Q-talk 96 - Featured Pilot - Jerry Marstall
- Category: Q-Talk Articles
- Published: Wednesday, 23 December 2009 16:24
- Written by Dave Richardson
- Hits: 1928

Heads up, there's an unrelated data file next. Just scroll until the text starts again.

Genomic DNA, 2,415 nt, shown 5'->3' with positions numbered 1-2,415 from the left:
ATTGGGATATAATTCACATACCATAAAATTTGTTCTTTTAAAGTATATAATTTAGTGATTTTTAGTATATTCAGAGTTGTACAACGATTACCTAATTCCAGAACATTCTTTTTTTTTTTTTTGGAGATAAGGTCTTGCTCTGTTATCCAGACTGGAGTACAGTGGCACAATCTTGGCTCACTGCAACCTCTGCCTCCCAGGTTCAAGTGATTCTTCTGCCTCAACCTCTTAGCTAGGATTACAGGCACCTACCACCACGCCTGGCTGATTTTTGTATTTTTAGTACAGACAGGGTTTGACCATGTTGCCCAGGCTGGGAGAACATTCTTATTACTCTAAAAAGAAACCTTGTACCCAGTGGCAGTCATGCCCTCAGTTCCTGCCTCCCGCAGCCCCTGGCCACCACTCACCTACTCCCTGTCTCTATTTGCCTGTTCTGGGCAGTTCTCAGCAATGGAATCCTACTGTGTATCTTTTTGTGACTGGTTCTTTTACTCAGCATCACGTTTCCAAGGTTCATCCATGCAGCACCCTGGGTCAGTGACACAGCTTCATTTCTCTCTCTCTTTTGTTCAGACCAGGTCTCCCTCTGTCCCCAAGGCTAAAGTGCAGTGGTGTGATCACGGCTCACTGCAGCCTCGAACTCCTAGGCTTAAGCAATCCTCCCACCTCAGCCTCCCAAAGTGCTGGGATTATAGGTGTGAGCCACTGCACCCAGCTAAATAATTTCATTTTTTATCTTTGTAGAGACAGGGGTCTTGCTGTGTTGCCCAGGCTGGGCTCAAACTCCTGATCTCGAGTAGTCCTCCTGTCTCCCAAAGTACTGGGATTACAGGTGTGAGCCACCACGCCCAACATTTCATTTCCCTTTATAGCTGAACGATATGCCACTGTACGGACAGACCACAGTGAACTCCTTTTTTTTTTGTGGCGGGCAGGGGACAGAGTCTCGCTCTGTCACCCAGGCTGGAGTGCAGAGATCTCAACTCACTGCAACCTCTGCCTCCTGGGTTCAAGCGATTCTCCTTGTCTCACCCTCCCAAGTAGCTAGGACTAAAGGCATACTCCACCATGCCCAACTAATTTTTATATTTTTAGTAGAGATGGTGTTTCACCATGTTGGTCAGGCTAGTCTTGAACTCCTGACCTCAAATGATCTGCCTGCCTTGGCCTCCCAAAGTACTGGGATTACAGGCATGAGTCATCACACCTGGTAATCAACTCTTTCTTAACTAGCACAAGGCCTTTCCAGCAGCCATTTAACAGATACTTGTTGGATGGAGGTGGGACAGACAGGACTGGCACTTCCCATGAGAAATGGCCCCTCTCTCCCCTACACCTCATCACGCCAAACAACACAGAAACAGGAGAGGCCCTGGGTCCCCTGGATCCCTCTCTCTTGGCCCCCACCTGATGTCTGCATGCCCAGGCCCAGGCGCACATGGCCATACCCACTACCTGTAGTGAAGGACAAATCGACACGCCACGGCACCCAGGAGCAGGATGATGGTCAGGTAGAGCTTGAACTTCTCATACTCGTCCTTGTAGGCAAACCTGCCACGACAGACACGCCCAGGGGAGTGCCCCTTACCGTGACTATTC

Jerry grew up in Topeka, KS and during his youth, he was heavily involved in sports and motorcycles. His family moved to Colorado and he attended the University of Colorado as part of the Air Force ROTC. Asa junior, he had an opportunity to earn his private pilot's license. The Air Force would pay for the program as long as he accomplished the task within 36 hours of flight time. He met the challenge and earned his license. After college, he spent five years in the Air Force flying F4's. A majority of his flights were night missions in Viet Nam. He also worked as a trainer in the T-38 for other Air Force pilots. When he left the Air Force, he worked for H. Ross Perot in Boston, helping to design the first online claims system for Blue Cross - Blue Shield. He progressed from the technical aspect of computer systems to the managerial ranks. He then worked for Hewlett Packard, first in the technical area and then as a sales person for their new HP 3000 mini computer. He was promoted to district sales manager for HP before he worked eleven years as head-hunter placing information technology executives. When Jerry and his wife, Nancy, moved to their home in Asheville, NC, he started a small business that assists other companies procure materials at a lower price.